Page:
Semi-step sectioning and CK IHC revealed 4 nodes in 3 patients (2.3% of nodes) with metastatic disease undetected by routine pathological evaluation. Two nodes, with levels of CK 14 RNA of 587 and 28 958 molecules CK 14 RNA per nanograms of total RNA, were found to contain CK IHC–postive cells. One node contained a metastatic deposit 3.3 mm across, and was therefore an occult metastases, not a micrometastasis (Figure 2A and B). The other node contained a 1-mm micrometastatic deposit (Figure 2C and D).

Two nodes with low levels of CK 14 RNA (1.29 and 2.86 molecules of CK 14 RNA per nanogram of total RNA) had CK-positive cells detected by IHC. One node contained a few scattered CK-positive cells detected by IHC in 1 level (Figure 3A and B). The other node had a focus of CK IHC–positive cells seen on 3 consecutive sections taken 400 µm apart (Figure 3C and D). The low levels of CK 14 RNA detected by quantitative RT-PCR may be due to a geographic miss, with the micrometastasis present only in the portion of the nodes submitted for routine pathological examination and not present in the half analyzed by RT-PCR.

Using this information, an arbitrary threshold of 50 molecules of CK 14 RNA per nanogram of total RNA was established. When above this threshold, a node was considered likely to contain a metastatic focus. Sensitivity and specificity of quantitative CK 14 RT-PCR was determined by using this threshold. When compared with routine pathological examination, CK RT-PCR had a sensitivity of 1.00 and a specificity of 0.96, with 5 apparent false-positives (Figure 4). However, when the paraffin blocks of these 5 nodes were subjected to step sectioning with CK IHC, 2 were found to contain metastases that were undetected by routine pathological examination. The remaining 3 blocks had 1657, 1244, and 767 molecules of CK 14 RNA per nanogram of total RNA, but no SCC was detected in the half node submitted for step sectioning. Although these may be true false-positives, they also represent geographic misses, with a micrometastasis present only in the pieces of nodes analyzed by RT-PCR, but not present in the portion of the node examined by semi-step sectioning and CK IHC.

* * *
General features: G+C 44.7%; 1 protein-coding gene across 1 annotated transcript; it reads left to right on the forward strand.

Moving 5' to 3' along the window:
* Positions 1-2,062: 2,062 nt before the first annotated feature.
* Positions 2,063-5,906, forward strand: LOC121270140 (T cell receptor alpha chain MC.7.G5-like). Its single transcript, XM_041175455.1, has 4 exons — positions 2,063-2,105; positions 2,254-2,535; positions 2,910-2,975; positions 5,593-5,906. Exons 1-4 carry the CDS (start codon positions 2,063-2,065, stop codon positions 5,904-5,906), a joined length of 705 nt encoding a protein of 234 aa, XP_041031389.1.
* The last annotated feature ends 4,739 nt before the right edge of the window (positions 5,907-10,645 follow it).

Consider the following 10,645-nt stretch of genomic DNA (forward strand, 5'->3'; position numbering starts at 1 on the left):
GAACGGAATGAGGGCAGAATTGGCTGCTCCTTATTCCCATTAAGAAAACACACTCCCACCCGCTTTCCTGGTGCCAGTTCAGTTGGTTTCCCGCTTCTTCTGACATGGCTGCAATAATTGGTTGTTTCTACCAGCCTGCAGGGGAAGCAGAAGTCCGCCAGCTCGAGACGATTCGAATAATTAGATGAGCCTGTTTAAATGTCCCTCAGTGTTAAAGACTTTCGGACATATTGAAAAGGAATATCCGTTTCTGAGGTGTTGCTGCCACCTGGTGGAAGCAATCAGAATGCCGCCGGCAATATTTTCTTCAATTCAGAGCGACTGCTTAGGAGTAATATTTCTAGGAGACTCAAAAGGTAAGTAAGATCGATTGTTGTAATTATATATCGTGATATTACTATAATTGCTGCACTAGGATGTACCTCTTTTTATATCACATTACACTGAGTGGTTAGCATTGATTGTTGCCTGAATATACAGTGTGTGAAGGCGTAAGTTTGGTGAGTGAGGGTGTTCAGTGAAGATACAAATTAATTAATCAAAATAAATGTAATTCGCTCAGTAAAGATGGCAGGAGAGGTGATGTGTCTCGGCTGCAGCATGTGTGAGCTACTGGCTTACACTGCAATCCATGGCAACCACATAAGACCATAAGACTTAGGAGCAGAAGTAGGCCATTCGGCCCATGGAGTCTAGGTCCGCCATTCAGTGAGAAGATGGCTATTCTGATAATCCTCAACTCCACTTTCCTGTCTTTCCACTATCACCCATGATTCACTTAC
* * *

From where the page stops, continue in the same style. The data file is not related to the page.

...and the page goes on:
COMMENT

The presence of nodal metastasis is a critical prognosticator in HNSCC and is used to direct treatment to the neck. The data presented in this report support the use of CK 14 quantitative RT-PCR to increase the sensitivity of routine pathological examination of a clinically N0 neck. This technique may be used to examine all nodes removed during a neck dissection that are negative by standard pathological examination or could be coupled with sentinel node biopsy to more accurately predict neck metastasis in the nodes most likely to drain the tumor bed.